WATERVILLE, Maine — Not even Marden’s, Maine’s well-known surplus and salvage store chain, is immune to seasonal economic swings.
Approximately 3 percent of Marden’s total workforce has been laid off since January, but that’s not unusual for this time of year, according to Craig Burgess, Marden’s general manager.
“It’s an annual thing, actually,” said Burgess on Thursday. “January and February are the slowest months of the year and we have to control our labor relative to our sales.
“Our store management is tasked with the responsibility of making sure that relationship stays connected and are empowered to make those staffing judgments at the store level.”
The most recent layoffs total roughly 24 of the approximately 800 employed at the 14 retail stores and three warehouses from Madawaska to Sanford.
“It’s very small, relatively speaking. Three percent total. It’s across all job categories and includes part-time, full time and management positions,” Burgess said.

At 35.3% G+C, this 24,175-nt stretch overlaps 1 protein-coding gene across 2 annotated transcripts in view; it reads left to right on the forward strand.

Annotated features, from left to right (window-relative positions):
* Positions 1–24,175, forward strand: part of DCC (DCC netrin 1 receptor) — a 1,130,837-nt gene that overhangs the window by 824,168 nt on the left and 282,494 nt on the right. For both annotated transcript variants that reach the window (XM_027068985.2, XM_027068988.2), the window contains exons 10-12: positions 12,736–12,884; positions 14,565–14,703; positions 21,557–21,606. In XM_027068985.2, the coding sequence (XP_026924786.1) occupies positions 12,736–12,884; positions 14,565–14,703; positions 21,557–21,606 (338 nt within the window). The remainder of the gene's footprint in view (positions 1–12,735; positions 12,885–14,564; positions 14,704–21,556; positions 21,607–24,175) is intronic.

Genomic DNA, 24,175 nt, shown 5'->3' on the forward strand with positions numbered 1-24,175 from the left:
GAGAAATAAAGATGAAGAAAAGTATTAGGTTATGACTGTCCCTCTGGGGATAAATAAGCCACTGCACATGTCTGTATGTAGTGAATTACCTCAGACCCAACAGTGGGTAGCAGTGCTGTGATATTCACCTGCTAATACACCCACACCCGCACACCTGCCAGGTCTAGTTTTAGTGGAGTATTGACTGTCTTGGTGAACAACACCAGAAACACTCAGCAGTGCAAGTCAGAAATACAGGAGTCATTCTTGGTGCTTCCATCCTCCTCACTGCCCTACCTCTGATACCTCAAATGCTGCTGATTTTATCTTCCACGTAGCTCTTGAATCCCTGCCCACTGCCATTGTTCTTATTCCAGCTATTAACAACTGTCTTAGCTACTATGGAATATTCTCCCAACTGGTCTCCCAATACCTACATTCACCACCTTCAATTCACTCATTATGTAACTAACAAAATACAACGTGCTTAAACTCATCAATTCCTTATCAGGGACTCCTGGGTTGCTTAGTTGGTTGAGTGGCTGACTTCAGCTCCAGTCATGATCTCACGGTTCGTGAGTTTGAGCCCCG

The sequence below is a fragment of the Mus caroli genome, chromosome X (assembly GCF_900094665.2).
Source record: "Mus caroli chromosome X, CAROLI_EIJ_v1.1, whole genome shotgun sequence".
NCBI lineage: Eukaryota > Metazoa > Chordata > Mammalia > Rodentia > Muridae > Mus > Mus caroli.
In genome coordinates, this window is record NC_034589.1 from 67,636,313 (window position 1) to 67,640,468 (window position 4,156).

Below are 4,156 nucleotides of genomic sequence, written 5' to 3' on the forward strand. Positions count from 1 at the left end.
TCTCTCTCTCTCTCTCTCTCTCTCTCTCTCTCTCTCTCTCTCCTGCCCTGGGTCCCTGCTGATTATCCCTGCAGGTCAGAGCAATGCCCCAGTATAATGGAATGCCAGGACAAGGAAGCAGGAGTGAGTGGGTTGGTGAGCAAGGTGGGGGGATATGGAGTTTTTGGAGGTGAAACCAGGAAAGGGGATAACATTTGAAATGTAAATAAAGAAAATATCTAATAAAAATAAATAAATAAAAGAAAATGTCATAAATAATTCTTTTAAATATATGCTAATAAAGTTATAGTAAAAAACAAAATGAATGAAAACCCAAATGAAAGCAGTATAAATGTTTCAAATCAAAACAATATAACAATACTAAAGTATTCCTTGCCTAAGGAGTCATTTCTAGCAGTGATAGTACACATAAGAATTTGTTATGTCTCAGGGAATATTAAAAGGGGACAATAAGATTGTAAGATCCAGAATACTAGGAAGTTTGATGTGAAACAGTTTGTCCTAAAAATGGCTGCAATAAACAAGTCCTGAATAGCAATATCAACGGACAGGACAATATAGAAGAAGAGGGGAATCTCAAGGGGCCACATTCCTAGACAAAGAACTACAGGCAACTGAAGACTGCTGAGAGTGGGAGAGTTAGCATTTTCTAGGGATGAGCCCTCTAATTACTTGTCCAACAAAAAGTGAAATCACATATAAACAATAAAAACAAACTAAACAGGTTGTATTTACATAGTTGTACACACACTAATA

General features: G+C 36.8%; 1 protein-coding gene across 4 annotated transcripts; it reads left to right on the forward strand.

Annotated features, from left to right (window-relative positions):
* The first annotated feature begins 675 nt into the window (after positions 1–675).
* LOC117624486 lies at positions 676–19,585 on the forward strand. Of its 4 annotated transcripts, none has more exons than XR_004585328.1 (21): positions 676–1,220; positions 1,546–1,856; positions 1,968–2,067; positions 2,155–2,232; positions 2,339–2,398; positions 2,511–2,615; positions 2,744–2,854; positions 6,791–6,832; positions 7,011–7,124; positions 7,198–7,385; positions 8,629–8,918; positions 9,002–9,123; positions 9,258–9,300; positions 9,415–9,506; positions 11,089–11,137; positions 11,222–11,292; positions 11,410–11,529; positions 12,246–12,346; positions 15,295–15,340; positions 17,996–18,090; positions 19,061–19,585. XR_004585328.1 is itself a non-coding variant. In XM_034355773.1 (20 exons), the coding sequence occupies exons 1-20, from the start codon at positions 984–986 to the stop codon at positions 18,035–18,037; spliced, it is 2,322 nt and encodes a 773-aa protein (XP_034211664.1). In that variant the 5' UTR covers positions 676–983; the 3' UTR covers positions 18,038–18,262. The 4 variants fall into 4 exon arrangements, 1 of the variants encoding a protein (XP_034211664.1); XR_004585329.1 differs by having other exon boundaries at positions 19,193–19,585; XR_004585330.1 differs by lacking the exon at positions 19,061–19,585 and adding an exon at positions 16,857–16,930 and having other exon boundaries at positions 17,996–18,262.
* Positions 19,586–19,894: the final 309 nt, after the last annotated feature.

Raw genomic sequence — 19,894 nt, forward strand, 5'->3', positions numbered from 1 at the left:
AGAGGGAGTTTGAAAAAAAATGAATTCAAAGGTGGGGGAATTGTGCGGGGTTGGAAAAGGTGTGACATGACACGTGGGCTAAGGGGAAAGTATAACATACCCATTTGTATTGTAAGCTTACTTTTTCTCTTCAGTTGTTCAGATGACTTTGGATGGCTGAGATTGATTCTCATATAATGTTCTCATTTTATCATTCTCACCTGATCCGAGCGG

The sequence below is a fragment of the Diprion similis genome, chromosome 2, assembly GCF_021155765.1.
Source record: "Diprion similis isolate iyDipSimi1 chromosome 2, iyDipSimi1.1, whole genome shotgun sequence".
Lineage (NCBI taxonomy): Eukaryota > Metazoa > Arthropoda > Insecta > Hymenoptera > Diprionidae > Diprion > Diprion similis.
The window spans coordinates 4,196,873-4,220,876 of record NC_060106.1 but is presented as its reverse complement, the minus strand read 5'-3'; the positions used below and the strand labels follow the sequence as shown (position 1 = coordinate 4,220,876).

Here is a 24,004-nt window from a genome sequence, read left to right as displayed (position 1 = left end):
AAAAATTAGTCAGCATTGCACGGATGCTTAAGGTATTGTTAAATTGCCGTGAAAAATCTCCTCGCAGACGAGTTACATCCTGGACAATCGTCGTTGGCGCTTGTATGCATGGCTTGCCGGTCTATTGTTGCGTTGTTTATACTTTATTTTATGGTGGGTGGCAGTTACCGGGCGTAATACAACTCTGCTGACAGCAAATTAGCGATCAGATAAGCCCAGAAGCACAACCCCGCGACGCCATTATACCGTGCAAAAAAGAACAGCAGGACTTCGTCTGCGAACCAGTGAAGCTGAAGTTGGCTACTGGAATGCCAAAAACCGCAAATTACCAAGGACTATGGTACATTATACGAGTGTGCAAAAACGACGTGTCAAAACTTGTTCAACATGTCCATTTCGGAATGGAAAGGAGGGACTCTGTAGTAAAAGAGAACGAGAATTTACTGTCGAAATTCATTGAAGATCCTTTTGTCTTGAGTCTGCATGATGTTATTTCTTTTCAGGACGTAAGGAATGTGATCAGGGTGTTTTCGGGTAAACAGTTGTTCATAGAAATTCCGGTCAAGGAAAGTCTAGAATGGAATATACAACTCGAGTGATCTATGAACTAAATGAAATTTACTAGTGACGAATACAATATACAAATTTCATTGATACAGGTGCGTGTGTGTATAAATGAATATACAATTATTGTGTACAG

The laid-off workers will be rehired once compatible positions become available either through openings or increased business.
“If the work and sales are there and pick up, as they traditionally do, we always look at past employees first if they’re a match for the position they’re applying for,” he said. “There are benefits to us to hire back previous employees because they already know our system and they’ve already been trained.”
Burgess said it’s always tough to have to let employees in good standing go.
“An employee in a store might see it and think it’s a new phenomenon, but it’s not. No one likes to see their co-workers leave,” said Burgess. “But we probably have one of the best labor retention rates in the state.”
Marden’s began operations when founder Mickey Marden opened for business in a small Fairfield auction house in 1964.